I’ve been writing/reading poetry ever sense I could write, but I only began more in earnest last year (2020). Some of my favorite poets are as follows:

      Dante
      George Herbert
      Henry Wadsworth Longfellow
      C.S. Lewis also wrote some excellent poetry (though he is certainly more well known for The Chronicles of Narnia, The Space Trilogy, & Mere Christianity, etc.

      Reply
      • Cynthia Erlandson

        John, I am also impressed with your skill! And I also love Dante (I’m re-reading “The Divine Comedy now, and am halfway through Purgatory), and agree that C.S. Lewis wrote some great poetry that I wish were better-known. Have you read his “The Birth of Language”? It’s my favorite of his!

      • Gail Root

        Thanks so much for replying. I’ve resisted Dante in the way that I used to resist poetry, and for much the same reason. C. S. Lewis, on the other hand . . . I re-read ‘An Experiment in Criticism’ and the more recently published collection of his letters, ‘Yours, Jack’ every year or so. He had a very hard life, and never says so himself. To have a hard life is to be well-instructed in compassion if you’re willing. I think that’s why he is earnest, genuine, transparent, and forthright in his letters.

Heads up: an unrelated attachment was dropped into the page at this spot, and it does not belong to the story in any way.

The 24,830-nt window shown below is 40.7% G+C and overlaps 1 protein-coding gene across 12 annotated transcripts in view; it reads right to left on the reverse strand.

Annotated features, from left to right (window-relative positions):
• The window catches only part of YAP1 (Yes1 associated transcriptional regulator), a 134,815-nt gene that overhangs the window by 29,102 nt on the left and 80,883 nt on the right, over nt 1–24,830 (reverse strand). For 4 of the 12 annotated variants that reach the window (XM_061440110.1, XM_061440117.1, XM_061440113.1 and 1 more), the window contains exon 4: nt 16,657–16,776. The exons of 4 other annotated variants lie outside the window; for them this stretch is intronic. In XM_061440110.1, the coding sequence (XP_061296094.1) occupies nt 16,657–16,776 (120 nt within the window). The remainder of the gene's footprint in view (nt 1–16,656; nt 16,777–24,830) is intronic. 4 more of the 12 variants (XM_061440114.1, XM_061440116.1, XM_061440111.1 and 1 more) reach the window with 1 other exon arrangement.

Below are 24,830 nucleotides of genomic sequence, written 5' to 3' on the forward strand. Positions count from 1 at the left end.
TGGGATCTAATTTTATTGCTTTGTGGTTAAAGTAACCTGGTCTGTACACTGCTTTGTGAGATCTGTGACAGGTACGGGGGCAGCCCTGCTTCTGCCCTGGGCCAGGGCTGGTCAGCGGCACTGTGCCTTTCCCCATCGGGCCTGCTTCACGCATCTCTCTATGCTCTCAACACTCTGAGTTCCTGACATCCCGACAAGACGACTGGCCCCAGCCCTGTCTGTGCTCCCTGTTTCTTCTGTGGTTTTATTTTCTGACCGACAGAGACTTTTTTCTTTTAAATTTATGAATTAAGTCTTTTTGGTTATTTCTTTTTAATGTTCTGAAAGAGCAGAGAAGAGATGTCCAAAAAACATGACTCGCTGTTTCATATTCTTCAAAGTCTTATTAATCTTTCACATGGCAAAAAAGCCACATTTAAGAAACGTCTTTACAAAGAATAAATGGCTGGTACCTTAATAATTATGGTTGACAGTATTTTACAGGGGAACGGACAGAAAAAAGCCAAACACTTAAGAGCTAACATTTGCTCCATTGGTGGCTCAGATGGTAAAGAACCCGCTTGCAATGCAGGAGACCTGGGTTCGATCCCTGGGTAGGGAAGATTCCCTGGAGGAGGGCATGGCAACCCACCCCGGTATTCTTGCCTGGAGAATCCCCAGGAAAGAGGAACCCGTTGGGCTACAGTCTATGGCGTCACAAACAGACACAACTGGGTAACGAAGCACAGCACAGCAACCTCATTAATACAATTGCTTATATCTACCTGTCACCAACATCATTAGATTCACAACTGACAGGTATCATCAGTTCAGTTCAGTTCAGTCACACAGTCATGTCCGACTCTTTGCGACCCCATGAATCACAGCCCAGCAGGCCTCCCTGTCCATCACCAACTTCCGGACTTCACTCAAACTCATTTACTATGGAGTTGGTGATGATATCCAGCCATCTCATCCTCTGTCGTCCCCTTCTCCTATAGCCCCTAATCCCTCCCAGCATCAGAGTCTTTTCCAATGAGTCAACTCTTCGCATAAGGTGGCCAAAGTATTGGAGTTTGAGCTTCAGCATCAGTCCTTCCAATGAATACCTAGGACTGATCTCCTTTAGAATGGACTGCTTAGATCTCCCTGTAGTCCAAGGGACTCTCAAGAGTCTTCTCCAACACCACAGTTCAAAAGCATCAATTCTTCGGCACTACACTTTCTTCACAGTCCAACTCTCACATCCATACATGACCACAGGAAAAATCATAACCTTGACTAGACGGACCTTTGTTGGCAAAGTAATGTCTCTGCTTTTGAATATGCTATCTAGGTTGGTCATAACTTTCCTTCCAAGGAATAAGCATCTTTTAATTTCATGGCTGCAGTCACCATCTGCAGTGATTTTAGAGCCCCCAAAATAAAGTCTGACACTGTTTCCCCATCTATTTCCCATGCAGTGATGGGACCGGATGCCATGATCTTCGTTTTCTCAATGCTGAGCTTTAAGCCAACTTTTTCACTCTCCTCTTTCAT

7. John Freeborn

    Yes, I have read “The Birth of Language.” I really liked that one, as well! {As a side note, I will say that there seems to be a hint of evolution in it (‘how near his “sire’s” careening fires/must Mercury the planet run,’ etc.), which I strongly disagree with. I don’t know quite what he believed about this issue (one of his poems appears, on the surface, to support it, but it seems somewhat satirical as well)}. I really like the way he ends The Birth of Language: “So dim below these symbols show/ Bony and abstract every one/ Yet if true verse but lifts the curse/ They feel in dreams their native Sun.”